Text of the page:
"That's a lot of money for a $3,000 debt - I could have paid my house off with what I've had to pay," she said. "At least I've got my house."

It's an open question as to how many of the state's rising number of foreclosure cases could be averted if everyone had an advocate. Housing counselors say that homeowners trying to work something out with their lenders often have trouble getting the right person on the phone, and Gov. Martin O'Malley last week accused mortgage servicers of subjecting people to busy signals and long waits on hold. Lenders, for their part, say they reach out to delinquent borrowers but are frequently ignored until it's too late.

A study released by the Mortgage Bankers Association in January suggests that loan servicers who began foreclosure proceedings for 6,300 Maryland homes last summer also struck deals with 5,800 local borrowers for repayment plans and loan modifications to avoid foreclosure.

"Most people don't realize that lenders lose a tremendous amount of money when they have to foreclose," said John Mechem, a spokesman for the mortgage bankers. "Our companies estimate they lose half the cost of the loan ... so that provides them an awful lot of incentive to work with borrowers to avoid foreclosure whenever possible."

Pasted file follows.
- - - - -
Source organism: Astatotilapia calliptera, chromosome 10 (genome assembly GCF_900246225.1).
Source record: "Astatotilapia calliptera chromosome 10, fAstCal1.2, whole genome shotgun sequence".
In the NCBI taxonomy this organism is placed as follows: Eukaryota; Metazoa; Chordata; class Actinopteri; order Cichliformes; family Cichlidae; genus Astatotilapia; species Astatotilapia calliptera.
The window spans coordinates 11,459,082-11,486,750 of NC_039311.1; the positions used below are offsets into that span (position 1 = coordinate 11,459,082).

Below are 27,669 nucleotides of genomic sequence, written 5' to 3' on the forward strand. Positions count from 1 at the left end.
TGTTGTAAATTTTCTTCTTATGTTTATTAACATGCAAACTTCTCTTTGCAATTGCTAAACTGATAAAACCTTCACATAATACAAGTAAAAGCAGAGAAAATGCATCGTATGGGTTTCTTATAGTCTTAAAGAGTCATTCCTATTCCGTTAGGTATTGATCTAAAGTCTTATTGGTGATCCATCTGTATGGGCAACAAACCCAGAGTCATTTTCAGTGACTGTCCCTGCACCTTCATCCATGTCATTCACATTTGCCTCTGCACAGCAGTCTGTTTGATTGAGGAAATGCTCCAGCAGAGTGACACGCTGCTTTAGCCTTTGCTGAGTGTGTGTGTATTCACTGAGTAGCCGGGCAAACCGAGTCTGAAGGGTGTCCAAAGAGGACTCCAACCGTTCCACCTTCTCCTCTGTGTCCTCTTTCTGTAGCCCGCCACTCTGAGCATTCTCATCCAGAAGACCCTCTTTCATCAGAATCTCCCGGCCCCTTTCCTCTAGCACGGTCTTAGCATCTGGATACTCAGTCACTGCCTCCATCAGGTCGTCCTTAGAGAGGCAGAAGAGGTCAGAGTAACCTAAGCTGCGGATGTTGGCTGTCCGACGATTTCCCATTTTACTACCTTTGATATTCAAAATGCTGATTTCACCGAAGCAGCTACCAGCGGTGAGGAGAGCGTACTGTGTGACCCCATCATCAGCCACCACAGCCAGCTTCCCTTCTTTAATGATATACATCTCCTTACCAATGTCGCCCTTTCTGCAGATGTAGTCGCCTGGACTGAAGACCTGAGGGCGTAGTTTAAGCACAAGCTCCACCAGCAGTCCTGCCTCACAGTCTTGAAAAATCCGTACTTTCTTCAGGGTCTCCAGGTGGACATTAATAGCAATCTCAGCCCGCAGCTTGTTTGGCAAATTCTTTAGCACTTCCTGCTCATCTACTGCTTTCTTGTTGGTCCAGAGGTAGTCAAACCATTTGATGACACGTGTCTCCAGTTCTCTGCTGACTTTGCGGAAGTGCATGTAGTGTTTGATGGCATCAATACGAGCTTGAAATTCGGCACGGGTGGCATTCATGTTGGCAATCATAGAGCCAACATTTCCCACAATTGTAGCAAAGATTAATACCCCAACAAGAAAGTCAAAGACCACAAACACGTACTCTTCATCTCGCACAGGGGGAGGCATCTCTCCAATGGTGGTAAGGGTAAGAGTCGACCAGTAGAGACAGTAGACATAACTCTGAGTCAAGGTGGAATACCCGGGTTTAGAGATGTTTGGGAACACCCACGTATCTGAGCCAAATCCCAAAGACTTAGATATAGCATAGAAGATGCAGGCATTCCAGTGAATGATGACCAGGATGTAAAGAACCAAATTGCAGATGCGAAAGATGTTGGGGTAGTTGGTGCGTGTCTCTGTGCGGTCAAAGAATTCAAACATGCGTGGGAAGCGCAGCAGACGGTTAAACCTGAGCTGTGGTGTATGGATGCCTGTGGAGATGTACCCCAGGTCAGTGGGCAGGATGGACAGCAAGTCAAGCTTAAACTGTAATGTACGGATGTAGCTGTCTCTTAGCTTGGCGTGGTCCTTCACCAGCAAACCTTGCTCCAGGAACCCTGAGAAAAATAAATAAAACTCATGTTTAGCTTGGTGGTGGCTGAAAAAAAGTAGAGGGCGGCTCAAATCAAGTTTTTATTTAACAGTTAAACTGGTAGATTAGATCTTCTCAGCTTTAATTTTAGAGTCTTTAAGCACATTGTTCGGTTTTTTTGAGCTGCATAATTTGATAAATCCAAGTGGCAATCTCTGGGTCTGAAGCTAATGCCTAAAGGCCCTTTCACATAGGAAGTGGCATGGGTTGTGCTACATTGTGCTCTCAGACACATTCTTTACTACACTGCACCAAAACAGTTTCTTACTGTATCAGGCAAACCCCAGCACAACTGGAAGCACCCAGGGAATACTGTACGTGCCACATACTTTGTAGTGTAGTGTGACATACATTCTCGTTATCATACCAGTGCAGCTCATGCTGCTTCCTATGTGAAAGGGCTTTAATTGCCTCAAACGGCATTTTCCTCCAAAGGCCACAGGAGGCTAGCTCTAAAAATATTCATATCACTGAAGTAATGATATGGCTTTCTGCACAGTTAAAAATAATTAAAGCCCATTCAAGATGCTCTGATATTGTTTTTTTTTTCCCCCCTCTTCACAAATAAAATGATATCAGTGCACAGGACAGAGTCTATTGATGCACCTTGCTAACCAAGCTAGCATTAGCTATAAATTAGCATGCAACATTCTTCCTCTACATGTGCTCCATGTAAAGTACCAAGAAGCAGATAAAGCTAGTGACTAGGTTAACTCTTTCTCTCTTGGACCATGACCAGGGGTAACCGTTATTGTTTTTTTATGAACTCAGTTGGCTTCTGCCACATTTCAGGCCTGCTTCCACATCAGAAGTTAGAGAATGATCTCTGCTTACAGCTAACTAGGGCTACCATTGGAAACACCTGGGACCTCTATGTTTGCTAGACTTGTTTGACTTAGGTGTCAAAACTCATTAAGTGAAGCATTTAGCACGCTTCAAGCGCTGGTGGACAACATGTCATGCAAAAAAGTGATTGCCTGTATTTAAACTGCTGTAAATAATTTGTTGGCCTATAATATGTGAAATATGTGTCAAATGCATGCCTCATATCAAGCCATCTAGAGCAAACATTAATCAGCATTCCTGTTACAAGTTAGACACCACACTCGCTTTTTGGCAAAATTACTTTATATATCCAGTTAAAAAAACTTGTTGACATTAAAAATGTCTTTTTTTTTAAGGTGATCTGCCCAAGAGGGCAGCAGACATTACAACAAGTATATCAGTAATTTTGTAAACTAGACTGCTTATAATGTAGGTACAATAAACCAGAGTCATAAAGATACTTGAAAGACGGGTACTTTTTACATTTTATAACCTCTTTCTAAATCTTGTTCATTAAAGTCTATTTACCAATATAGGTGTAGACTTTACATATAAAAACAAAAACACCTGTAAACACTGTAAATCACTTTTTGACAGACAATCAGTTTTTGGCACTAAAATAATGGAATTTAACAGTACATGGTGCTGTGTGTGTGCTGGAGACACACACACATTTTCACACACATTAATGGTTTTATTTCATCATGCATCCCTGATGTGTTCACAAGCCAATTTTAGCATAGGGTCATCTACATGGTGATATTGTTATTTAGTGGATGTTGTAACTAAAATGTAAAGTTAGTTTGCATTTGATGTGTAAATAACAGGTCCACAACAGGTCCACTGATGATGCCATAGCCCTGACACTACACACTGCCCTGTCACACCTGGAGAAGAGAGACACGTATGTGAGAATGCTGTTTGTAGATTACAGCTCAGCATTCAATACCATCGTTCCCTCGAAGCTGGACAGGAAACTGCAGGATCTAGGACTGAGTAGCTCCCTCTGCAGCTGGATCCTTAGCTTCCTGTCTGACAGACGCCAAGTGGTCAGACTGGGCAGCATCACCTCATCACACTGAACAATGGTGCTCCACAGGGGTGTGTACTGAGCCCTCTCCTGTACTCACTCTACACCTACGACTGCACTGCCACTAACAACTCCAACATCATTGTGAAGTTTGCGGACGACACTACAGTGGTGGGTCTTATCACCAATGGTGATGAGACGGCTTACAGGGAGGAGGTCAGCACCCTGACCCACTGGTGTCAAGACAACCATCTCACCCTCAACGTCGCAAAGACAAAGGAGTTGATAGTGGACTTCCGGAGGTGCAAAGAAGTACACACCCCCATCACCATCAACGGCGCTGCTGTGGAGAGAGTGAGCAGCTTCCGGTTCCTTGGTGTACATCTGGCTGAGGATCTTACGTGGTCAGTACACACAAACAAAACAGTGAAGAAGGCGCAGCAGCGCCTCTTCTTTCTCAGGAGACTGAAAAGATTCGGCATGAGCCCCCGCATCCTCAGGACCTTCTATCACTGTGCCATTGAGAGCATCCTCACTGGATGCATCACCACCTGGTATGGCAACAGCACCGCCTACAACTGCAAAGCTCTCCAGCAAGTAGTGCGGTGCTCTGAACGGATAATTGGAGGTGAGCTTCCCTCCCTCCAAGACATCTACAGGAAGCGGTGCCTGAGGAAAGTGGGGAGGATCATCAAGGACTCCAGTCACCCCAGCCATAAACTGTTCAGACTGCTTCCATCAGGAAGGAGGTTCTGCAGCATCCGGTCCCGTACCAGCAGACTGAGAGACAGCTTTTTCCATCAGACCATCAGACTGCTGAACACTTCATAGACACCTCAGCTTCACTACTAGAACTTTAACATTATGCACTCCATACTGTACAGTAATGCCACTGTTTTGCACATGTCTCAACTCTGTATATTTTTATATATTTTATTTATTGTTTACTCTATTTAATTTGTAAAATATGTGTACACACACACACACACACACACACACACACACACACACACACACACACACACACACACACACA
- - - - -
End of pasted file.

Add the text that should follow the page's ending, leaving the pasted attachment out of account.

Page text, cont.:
More than 50,000 Maryland homeowners were late on their payments in September, up 40 percent from a year earlier, according to the most recent Mortgage Bankers Association survey. That number is expected to continue rising because thousands of adjustable-rate mortgages will reset to higher payments for the first time this year.

Anticipating a flood of new pleas for help, Civil Justice wants to get more attorneys trained to take cases. It's organizing classes across the state. That's the way Civil Justice can make a bigger impact, Robinson says, because it can never handle the cases of all the desperate homeowners who come calling.

"We're pretty maxed out," he said.


Local nonprofit groups with an attorney or attorneys on staff to help homeowners with foreclosure problems include:


Civil Justice: 410-706-0174

Maryland ACORN: 410-735-3360

Maryland Legal Aid: 410-951-7777

St. Ambrose Housing Aid Center: 410-366-8550